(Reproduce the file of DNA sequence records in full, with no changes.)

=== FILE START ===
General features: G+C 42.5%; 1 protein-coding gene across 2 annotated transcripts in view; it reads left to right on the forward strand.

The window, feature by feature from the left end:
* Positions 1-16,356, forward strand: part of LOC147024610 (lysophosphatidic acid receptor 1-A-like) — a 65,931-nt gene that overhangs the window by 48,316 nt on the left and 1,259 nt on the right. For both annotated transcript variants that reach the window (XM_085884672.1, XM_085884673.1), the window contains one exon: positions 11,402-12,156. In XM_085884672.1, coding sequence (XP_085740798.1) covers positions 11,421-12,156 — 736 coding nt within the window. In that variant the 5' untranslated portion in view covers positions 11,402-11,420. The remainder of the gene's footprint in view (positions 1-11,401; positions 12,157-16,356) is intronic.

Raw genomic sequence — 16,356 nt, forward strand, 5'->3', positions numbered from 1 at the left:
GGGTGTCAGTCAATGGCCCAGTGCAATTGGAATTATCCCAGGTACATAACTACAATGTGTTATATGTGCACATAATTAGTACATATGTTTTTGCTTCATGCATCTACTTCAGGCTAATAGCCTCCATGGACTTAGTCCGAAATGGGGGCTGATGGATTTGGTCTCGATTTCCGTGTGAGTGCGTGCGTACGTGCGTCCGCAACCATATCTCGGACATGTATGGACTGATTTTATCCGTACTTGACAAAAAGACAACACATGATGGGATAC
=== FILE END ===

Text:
General features: G+C 42.5%; 1 protein-coding gene across 2 annotated transcripts in view; it reads left to right on the forward strand.

The window, feature by feature from the left end:
* Positions 1-16,356, forward strand: part of LOC147024610 (lysophosphatidic acid receptor 1-A-like) — a 65,931-nt gene that overhangs the window by 48,316 nt on the left and 1,259 nt on the right. For both annotated transcript variants that reach the window (XM_085884672.1, XM_085884673.1), the window contains one exon: positions 11,402-12,156. In XM_085884672.1, coding sequence (XP_085740798.1) covers positions 11,421-12,156 — 736 coding nt within the window. In that variant the 5' untranslated portion in view covers positions 11,402-11,420. The remainder of the gene's footprint in view (positions 1-11,401; positions 12,157-16,356) is intronic.

Raw genomic sequence — 16,356 nt, forward strand, 5'->3', positions numbered from 1 at the left:
GGGTGTCAGTCAATGGCCCAGTGCAATTGGAATTATCCCAGGTACATAACTACAATGTGTTATATGTGCACATAATTAGTACATATGTTTTTGCTTCATGCATCTACTTCAGGCTAATAGCCTCCATGGACTTAGTCCGAAATGGGGGCTGATGGATTTGGTCTCGATTTCCGTGTGAGTGCGTGCGTACGTGCGTCCGCAACCATATCTCGGACATGTATGGACTGATTTTATCCGTACTTGACAAAAAGACAACACATGATGGGATAC